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Review: Documentary 'The Fight' chronicles ACLU lawyers' battle against Trump actions on civil liberties

Review: Documentary 'The Fight' chronicles ACLU lawyers' battle against Trump actions on civil liberties

The Fight

ACLU attorney Dale Ho stands outside the U.S. Supreme Court in Washington, where he argues the case against adding a citizenship question to the 2020 Census in the documentary "The Fight."

“The Fight” is, at its core, between the American Civil Liberties Union and President Donald Trump. The arena is the nation’s federal courts and the stakes couldn’t be higher.

Captured by the documentary team of Josh Kriegman, Elyse Steinberg and Eli B. Despres, the heroes in the struggle are a group of ACLU lawyers who, from 2017-19, fought to defend civil liberties, reproductive rights and immigration, voting and LGBTQ issues that they say were being assailed by Trump and his administration.

Lee Gelernt, an immigration rights specialist, was an attorney fighting to end the separation of children from their families at the border and to get a little boy reunited with his mother.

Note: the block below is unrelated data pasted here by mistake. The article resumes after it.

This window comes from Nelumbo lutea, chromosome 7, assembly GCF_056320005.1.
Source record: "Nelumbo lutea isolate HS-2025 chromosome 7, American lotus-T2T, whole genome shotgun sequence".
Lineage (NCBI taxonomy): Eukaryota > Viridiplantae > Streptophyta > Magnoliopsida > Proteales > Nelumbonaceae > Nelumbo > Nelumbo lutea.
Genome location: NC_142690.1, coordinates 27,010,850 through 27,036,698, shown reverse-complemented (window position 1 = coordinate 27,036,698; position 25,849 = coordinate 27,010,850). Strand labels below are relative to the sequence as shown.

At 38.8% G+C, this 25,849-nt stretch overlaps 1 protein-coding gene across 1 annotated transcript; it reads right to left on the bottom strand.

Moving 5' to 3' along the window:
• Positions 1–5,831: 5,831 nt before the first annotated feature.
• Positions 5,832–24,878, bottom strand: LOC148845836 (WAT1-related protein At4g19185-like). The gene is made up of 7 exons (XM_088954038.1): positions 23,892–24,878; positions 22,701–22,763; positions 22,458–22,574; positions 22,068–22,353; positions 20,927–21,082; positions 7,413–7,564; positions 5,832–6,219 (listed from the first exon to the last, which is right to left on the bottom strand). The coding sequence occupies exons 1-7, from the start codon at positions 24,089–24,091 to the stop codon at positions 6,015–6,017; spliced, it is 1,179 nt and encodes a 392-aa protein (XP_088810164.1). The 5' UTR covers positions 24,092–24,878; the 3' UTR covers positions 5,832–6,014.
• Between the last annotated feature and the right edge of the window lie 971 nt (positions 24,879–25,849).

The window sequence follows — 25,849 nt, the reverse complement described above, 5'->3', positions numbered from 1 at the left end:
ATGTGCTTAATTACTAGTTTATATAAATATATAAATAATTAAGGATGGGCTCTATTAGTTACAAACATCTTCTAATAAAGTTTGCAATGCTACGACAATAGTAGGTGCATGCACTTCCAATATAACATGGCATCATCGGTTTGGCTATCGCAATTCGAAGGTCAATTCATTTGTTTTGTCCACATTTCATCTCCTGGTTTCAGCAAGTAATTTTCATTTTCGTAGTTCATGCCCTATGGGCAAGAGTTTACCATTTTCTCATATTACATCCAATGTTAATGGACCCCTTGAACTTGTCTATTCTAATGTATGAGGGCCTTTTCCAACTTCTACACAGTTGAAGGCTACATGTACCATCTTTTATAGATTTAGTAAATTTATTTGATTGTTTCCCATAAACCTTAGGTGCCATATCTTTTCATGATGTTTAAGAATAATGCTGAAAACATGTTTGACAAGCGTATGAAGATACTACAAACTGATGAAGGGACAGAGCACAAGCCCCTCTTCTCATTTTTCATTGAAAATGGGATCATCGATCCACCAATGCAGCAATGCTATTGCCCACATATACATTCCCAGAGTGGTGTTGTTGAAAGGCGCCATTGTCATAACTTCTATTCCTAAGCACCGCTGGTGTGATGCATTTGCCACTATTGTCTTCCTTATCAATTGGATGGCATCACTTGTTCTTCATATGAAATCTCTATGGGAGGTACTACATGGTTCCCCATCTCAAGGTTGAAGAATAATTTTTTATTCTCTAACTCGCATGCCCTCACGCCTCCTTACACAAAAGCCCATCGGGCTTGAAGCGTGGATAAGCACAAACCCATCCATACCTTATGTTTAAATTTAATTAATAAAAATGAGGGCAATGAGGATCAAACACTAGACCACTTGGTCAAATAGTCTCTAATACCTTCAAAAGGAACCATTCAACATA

Dale Ho, a voting rights attorney, takes his case against Trump’s attempt to get a citizenship question on the Census to the U.S. Supreme Court.

Brigitte Amiri, a reproductive rights champion, worked to stop immigration officials from preventing a teenage girl in immigration custody from getting an abortion.

And the team of Chase Strangio and Josh Block fought Trump’s attempt to ban transgender individuals from the military.

The fast-moving, superbly edited film cuts back and forth between the quartet as they develop their cases and react to court decisions.

Along the way, we also get a tour of the ACLU’s New York offices, some views of the attorneys at home and get to hear them read some of their vile, racist hate mail.

Importantly, the film also presents a quick history of the ACLU, its triumphs in cases such as Roe v. Wade and the decision allowing interracial marriage.

That history also includes a recounting of its unpopular fights, like defending Nazis in Skokie, Illinois, in the 1970s, representing far-right polemicist Milo Yiannopoulos, and arguing for the “Unite The Right” white supremacist marchers in Charlottesville, then dealing with the murder of Heather Heyer during that march.

The ACLU didn’t win all of those cases, but the lawyers continue their seemingly lonely fight against perceived assaults on civil liberties today.

Those lawyers pledge to keep on taking part in “The Fight.”

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Reach the writer at 402-473-7244 or On Twitter @KentWolgamott  


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Entertainment reporter/columnist

L. Kent Wolgamott, the recipient of the 2018 Mayor’s Arts Award, has written about arts and entertainment for Lincoln newspapers since 1985, reviewing thousands of movies and concerts and hundreds of art exhibitions.

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